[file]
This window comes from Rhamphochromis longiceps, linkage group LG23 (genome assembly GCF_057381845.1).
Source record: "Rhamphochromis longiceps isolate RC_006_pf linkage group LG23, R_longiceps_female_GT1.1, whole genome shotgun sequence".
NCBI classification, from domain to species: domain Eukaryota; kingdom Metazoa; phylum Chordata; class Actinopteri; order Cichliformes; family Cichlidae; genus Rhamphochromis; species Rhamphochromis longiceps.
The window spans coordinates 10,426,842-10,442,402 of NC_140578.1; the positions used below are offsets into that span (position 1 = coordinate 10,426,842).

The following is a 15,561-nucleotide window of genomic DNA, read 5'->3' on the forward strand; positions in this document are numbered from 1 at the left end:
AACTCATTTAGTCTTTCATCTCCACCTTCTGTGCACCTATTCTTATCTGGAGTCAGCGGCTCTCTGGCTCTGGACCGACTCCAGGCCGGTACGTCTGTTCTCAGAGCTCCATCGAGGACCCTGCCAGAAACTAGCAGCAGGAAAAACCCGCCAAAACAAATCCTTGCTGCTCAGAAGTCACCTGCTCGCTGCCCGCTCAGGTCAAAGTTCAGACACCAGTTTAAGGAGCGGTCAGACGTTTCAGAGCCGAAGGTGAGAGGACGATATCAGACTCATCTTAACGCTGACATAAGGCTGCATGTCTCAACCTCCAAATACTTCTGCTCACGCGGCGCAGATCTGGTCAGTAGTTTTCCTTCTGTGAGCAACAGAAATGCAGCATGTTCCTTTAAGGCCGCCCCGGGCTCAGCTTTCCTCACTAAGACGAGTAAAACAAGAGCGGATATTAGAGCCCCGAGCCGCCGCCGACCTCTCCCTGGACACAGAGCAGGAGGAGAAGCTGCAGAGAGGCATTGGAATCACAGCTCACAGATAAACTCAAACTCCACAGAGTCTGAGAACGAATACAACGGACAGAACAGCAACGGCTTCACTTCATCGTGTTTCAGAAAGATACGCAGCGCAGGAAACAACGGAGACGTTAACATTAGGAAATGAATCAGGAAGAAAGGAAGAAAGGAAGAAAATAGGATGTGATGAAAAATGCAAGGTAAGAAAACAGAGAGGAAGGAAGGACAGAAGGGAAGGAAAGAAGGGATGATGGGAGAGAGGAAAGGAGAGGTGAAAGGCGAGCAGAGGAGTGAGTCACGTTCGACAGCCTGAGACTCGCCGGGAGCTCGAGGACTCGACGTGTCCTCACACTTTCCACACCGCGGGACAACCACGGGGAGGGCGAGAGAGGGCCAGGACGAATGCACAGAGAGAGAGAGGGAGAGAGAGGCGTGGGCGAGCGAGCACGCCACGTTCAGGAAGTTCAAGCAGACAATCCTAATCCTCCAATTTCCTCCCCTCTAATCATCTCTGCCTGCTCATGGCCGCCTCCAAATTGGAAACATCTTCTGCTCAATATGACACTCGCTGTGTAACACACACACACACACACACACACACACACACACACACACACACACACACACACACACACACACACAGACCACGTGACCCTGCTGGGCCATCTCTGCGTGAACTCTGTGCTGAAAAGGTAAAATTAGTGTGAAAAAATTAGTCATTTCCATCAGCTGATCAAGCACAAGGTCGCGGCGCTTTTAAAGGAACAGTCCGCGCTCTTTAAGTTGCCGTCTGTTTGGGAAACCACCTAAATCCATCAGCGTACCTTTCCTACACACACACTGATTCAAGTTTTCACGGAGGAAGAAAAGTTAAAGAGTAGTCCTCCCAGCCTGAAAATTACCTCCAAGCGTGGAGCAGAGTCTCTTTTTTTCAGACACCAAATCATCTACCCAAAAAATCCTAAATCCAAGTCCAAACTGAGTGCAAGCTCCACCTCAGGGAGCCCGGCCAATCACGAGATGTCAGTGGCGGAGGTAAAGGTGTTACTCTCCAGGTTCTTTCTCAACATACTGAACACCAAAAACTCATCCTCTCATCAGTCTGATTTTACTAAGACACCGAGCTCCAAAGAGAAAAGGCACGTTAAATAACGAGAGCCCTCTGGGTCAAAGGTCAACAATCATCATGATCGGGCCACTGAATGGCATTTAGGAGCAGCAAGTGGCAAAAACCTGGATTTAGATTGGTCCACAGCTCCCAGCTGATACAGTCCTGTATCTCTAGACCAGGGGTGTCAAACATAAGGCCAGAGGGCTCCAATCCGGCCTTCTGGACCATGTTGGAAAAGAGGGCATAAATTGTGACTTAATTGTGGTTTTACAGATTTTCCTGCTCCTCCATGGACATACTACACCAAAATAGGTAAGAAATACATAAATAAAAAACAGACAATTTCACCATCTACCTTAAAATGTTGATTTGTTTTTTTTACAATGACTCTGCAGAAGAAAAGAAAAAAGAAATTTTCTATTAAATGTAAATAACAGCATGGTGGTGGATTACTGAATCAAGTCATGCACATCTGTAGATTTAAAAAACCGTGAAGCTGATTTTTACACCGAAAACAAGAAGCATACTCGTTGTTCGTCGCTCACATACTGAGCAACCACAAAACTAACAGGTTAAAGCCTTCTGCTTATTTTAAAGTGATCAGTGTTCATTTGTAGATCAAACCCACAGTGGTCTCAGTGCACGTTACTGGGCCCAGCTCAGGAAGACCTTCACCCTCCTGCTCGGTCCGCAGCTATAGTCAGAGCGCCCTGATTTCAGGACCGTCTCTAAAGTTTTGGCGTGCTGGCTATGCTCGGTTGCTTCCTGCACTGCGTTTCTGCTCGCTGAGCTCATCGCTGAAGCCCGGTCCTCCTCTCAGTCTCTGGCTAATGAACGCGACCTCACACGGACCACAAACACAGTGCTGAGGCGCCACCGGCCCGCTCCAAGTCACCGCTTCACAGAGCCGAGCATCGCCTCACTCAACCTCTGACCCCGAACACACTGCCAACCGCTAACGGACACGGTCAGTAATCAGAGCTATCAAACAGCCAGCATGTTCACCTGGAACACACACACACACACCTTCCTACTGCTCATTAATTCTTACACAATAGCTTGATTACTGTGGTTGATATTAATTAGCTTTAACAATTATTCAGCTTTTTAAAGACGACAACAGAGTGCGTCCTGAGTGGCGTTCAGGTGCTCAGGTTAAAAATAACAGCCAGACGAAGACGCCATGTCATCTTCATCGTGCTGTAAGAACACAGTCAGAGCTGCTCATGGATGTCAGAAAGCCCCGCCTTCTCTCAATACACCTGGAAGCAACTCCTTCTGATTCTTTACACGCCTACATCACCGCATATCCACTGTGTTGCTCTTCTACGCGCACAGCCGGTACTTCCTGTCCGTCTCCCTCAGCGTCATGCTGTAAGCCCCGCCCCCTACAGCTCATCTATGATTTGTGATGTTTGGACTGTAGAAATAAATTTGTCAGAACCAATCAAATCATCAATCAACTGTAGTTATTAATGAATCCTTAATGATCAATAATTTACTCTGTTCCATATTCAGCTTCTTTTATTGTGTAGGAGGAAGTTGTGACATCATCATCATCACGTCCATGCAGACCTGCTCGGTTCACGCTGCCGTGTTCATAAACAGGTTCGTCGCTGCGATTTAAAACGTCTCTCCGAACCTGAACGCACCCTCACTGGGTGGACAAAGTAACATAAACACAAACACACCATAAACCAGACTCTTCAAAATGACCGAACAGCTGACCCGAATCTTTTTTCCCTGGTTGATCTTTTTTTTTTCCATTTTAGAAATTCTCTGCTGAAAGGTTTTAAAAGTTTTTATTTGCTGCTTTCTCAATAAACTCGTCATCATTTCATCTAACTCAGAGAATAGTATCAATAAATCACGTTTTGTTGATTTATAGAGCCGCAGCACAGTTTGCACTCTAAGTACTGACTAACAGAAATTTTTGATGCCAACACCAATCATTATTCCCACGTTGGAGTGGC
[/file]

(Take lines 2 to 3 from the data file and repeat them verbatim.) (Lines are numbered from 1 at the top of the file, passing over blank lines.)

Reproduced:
Source record: "Rhamphochromis longiceps isolate RC_006_pf linkage group LG23, R_longiceps_female_GT1.1, whole genome shotgun sequence".
NCBI classification, from domain to species: domain Eukaryota; kingdom Metazoa; phylum Chordata; class Actinopteri; order Cichliformes; family Cichlidae; genus Rhamphochromis; species Rhamphochromis longiceps.